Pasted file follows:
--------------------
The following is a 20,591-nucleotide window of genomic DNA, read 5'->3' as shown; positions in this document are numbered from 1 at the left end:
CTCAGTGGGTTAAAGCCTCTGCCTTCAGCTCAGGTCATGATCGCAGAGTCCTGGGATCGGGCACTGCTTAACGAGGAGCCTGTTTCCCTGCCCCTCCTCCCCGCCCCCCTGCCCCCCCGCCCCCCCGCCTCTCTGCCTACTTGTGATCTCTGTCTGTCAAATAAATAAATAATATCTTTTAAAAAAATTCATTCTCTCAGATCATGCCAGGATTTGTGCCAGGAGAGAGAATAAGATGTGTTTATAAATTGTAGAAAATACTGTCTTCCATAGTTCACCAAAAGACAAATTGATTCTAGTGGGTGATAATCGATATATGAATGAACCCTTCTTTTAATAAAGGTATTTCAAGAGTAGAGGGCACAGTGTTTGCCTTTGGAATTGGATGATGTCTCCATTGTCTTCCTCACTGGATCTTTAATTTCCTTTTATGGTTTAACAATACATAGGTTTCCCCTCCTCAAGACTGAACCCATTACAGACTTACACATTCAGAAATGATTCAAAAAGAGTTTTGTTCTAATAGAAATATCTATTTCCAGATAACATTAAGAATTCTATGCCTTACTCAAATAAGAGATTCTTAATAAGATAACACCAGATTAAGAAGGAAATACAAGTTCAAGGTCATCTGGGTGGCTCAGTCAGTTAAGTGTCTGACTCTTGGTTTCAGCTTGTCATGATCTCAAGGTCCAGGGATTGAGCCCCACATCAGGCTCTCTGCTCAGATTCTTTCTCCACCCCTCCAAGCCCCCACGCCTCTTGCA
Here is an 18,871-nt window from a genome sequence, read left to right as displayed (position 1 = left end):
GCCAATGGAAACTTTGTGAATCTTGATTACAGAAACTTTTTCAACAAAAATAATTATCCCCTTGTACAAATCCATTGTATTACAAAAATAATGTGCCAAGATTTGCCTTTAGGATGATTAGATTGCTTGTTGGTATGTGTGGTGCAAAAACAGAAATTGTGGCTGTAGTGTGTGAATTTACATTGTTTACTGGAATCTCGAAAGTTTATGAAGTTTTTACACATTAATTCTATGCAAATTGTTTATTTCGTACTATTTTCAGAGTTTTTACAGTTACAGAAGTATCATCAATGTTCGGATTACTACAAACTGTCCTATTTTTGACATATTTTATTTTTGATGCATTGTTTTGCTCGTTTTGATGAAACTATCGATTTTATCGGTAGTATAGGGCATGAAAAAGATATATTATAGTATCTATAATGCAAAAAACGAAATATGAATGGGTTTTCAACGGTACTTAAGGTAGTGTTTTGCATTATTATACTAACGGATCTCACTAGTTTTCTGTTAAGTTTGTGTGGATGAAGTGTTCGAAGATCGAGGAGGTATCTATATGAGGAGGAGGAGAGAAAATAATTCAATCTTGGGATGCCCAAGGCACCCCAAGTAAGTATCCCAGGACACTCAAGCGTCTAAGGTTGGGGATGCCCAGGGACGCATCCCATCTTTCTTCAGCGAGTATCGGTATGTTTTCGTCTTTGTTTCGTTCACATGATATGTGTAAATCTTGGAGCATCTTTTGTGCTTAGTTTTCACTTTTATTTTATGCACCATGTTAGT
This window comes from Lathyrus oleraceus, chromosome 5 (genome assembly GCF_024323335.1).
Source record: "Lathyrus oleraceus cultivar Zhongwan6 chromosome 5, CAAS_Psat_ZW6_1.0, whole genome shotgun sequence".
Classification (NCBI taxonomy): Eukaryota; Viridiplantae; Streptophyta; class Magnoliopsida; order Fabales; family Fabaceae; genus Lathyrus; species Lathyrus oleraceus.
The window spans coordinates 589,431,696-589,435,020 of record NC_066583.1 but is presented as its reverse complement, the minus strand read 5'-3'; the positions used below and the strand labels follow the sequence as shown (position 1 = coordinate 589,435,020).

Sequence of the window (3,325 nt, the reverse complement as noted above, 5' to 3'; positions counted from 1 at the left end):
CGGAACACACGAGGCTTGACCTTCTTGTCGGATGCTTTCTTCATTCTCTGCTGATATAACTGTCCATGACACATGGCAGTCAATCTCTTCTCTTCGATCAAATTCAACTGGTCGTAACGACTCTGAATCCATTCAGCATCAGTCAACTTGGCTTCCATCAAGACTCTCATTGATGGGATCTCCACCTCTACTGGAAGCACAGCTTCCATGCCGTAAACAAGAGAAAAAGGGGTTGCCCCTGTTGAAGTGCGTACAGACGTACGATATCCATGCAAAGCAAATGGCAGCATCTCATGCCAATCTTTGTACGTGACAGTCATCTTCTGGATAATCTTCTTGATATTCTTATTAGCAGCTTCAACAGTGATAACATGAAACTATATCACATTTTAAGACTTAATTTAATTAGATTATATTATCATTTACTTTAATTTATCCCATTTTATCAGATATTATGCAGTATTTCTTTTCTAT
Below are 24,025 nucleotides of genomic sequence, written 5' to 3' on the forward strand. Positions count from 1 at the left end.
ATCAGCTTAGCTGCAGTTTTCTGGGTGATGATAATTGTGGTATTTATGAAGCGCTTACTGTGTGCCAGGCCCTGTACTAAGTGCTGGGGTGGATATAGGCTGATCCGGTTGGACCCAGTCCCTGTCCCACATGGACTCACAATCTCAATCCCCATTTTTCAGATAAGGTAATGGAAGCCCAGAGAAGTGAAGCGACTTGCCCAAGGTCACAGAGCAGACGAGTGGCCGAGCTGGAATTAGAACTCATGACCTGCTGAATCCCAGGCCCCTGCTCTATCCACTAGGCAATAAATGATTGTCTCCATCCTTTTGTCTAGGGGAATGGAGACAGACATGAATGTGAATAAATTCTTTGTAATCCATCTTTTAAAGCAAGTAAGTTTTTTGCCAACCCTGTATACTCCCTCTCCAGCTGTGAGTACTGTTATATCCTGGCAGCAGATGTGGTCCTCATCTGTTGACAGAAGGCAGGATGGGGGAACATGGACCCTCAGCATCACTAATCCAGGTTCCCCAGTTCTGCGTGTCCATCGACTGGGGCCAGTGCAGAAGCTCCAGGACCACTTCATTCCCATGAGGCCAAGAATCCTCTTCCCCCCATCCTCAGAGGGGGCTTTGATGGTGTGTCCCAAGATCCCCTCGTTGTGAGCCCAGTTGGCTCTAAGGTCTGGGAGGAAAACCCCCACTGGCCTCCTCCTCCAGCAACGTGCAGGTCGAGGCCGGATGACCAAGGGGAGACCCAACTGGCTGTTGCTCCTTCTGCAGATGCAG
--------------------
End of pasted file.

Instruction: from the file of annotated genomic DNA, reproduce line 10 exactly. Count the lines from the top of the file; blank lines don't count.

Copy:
CGGAACACACGAGGCTTGACCTTCTTGTCGGATGCTTTCTTCATTCTCTGCTGATATAACTGTCCATGACACATGGCAGTCAATCTCTTCTCTTCGATCAAATTCAACTGGTCGTAACGACTCTGAATCCATTCAGCATCAGTCAACTTGGCTTCCATCAAGACTCTCATTGATGGGATCTCCACCTCTACTGGAAGCACAGCTTCCATGCCGTAAACAAGAGAAAAAGGGGTTGCCCCTGTTGAAGTGCGTACAGACGTACGATATCCATGCAAAGCAAATGGCAGCATCTCATGCCAATCTTTGTACGTGACAGTCATCTTCTGGATAATCTTCTTGATATTCTTATTAGCAGCTTCAACAGTGATAACATGAAACTATATCACATTTTAAGACTTAATTTAATTAGATTATATTATCATTTACTTTAATTTATCCCATTTTATCAGATATTATGCAGTATTTCTTTTCTAT